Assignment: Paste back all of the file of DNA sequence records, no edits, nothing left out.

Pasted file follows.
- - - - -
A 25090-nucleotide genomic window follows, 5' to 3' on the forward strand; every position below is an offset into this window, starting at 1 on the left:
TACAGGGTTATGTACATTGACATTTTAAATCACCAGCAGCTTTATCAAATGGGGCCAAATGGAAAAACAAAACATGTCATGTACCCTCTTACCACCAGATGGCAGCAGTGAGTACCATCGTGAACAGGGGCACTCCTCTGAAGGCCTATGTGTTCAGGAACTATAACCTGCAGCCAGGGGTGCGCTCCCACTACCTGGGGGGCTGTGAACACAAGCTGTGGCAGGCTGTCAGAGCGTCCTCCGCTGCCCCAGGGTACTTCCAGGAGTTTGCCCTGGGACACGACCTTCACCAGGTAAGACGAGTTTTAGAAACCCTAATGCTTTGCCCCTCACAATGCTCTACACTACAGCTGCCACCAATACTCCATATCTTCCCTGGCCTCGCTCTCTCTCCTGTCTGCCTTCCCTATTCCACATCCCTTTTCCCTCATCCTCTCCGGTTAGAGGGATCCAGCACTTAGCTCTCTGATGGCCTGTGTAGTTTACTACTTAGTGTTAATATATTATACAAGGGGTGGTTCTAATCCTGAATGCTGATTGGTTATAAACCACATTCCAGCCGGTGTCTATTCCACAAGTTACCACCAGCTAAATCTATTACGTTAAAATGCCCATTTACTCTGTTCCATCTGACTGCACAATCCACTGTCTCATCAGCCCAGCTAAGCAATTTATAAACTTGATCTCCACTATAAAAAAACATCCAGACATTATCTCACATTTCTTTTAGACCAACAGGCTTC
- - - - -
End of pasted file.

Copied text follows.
A 25090-nucleotide genomic window follows, 5' to 3' on the forward strand; every position below is an offset into this window, starting at 1 on the left:
TACAGGGTTATGTACATTGACATTTTAAATCACCAGCAGCTTTATCAAATGGGGCCAAATGGAAAAACAAAACATGTCATGTACCCTCTTACCACCAGATGGCAGCAGTGAGTACCATCGTGAACAGGGGCACTCCTCTGAAGGCCTATGTGTTCAGGAACTATAACCTGCAGCCAGGGGTGCGCTCCCACTACCTGGGGGGCTGTGAACACAAGCTGTGGCAGGCTGTCAGAGCGTCCTCCGCTGCCCCAGGGTACTTCCAGGAGTTTGCCCTGGGACACGACCTTCACCAGGTAAGACGAGTTTTAGAAACCCTAATGCTTTGCCCCTCACAATGCTCTACACTACAGCTGCCACCAATACTCCATATCTTCCCTGGCCTCGCTCTCTCTCCTGTCTGCCTTCCCTATTCCACATCCCTTTTCCCTCATCCTCTCCGGTTAGAGGGATCCAGCACTTAGCTCTCTGATGGCCTGTGTAGTTTACTACTTAGTGTTAATATATTATACAAGGGGTGGTTCTAATCCTGAATGCTGATTGGTTATAAACCACATTCCAGCCGGTGTCTATTCCACAAGTTACCACCAGCTAAATCTATTACGTTAAAATGCCCATTTACTCTGTTCCATCTGACTGCACAATCCACTGTCTCATCAGCCCAGCTAAGCAATTTATAAACTTGATCTCCACTATAAAAAAACATCCAGACATTATCTCACATTTCTTTTAGACCAACAGGCTTC